Supernatural characters are a huge draw for me. Whether it’s movies, television, comics, etc., they always seem to deliver a little something extra you don’t always get from superheroes. Now, take two of these characters, put them in the same book, and you’ve got something special! On one side, you have Deadman- a temperamental ghost that inhabits the bodies of the living to get things done.  On the other end of the spectrum, you have The Phantom Stranger. A guy who has been portrayed in a few different ways over the years with a couple of back stories. Both are intriguing, engaging, and unpredictable.

I’m starting to believe there might not be a better way to start off a comic from this genre than with a cover from Jim Aparo. To say that they’re eye-catching isn’t giving them their due justice, especially when dealing with the supernatural. The story is by Arnold Drake (RIP), a man who began his career in the 1950s, and worked on everything from The X-Men to Batman. Mike Grell (art) is a name most will know from his work on titles like Green Arrow, and a host of others. He’s one of those guys that don’t get mentioned very much but made some fantastic contributions to the industry and should get more credit. The legendary Joe Orlando was the editor of this great issue and rounds out the creative team.

 

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Showcase Presents: The Phantom Stranger vol. 2

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In this second volume of greatness, we get to see more of the same from legends like Len Wein, Dick Giordano, Jim Aparo, Arnold Drake, Neal Adams, and Nick Cardy. Appearances by Deadman, Batman & Robin, Cassandra Craft, Tala, Queen of Evil, Black Orchid, and so on. There are a couple of absolute gems in this trade, and the first couple being stories by Paul Levitz (script) in the latter part of this book. A mummy story that is absolutely insane, and then a couple of tales involving everybody’s favorite spirit, Deadman! Those issues have the Phantom Stranger, fighting for the soul of Boston Brand, and all sorts of craziness! The very last issue in the book has the special House of Secrets #150, starring the Phantom Stranger. In this fantastic issue, we see the Phantom Stranger, as he looks into the past, and witnesses a witches coven, a demon possessed man, and his master…a computer?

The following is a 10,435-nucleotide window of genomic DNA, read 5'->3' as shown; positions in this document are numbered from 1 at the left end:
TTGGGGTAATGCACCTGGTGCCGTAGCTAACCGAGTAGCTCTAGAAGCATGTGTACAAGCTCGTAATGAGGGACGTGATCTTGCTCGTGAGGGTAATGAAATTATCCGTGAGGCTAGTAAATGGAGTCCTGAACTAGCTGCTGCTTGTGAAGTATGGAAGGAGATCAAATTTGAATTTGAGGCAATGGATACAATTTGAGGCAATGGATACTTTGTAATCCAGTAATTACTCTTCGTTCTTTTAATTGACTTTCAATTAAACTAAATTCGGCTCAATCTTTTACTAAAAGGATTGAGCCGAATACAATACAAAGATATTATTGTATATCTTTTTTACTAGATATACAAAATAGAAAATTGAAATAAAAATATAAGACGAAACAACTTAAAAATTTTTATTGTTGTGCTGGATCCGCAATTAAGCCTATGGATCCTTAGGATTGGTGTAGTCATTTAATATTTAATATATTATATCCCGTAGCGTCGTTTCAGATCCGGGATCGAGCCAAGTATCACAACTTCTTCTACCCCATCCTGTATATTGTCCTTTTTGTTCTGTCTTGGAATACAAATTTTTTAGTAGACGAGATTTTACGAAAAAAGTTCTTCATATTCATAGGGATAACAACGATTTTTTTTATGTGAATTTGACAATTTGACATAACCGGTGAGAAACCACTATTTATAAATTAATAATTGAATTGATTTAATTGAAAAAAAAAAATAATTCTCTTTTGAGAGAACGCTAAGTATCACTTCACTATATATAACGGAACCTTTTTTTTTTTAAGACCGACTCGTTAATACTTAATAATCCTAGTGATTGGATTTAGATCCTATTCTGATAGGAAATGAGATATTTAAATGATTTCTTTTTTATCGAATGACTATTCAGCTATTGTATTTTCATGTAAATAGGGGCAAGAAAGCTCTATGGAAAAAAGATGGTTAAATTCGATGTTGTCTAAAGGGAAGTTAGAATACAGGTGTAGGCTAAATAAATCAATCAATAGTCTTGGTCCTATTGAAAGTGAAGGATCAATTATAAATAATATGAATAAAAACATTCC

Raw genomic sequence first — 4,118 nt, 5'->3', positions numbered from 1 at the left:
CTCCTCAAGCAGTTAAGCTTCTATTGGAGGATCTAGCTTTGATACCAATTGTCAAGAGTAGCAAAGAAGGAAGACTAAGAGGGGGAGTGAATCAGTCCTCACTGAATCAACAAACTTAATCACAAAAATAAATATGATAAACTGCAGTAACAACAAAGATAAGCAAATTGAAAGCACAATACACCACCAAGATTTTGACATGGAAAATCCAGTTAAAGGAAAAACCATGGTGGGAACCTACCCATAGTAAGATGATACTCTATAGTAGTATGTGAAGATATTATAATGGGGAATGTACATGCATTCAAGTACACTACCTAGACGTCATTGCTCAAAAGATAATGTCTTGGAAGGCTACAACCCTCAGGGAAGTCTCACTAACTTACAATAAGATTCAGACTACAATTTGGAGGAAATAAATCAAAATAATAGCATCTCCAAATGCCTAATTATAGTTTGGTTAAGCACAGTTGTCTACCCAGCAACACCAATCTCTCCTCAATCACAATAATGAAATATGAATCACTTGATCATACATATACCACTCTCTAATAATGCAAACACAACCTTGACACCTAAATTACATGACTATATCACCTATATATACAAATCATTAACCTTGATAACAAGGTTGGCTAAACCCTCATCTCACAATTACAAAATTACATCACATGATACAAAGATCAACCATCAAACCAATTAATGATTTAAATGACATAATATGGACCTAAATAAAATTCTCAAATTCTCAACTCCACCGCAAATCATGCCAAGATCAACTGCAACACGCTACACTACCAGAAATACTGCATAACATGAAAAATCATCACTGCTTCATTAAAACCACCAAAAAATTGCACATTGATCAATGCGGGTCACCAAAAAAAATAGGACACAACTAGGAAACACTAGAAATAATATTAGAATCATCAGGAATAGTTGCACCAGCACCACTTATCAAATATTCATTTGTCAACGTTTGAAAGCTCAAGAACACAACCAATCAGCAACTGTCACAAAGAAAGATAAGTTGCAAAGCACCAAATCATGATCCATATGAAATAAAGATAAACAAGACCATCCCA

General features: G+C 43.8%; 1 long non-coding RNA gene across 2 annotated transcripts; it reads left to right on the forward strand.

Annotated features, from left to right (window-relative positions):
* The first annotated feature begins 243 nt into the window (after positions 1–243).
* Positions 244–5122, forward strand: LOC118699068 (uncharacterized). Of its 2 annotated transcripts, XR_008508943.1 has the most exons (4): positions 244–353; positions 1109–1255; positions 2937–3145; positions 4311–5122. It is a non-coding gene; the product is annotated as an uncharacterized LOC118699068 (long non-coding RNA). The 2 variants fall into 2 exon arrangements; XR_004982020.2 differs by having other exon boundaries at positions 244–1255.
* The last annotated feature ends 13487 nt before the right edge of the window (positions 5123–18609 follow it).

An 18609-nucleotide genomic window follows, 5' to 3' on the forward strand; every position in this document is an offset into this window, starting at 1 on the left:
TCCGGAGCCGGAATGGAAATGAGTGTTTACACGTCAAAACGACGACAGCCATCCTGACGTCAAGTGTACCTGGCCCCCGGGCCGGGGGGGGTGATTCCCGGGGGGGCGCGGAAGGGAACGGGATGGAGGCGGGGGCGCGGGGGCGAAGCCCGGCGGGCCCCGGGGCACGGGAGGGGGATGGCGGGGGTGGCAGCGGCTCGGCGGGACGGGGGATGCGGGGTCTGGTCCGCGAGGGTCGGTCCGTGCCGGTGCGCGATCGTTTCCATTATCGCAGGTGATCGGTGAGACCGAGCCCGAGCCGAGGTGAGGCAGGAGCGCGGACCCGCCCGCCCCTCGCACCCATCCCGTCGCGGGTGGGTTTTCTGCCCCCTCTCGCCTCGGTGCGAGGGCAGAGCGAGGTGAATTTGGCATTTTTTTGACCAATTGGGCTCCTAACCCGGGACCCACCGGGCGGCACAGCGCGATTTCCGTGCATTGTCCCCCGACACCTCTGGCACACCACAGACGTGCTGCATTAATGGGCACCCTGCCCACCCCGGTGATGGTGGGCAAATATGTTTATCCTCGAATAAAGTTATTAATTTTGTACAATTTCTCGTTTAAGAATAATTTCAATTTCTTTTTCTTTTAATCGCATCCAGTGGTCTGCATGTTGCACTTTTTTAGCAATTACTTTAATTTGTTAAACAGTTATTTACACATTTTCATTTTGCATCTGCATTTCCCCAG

The other gems I spoke of earlier, are the back up stories “Spawn of Frankenstein”, by Marv Wolfman & Mike Kaluta. In these, you get a great story (derived from Mary Shelly’s works), and of course, great artwork. The last two I’ll speak of, is The Brave and the Bold #89 & 98. This story involving Batman & Robin is truly spooky, full of ghosts, and a must read! The second Brave & Bold (also by Haney & Aparo), shows Batman, as once again he must be aided by the power of the Phantom Stranger, as he’s plagued by demons and devils!

Instead of being repetitive, I’ll just tell you to get out and grab these trades if you’re a Marvel fan that wants to read something new, but don’t know where to start. These first two volumes are cheap, and give you a great look into the DC side of the magic and the macabre! See you next time!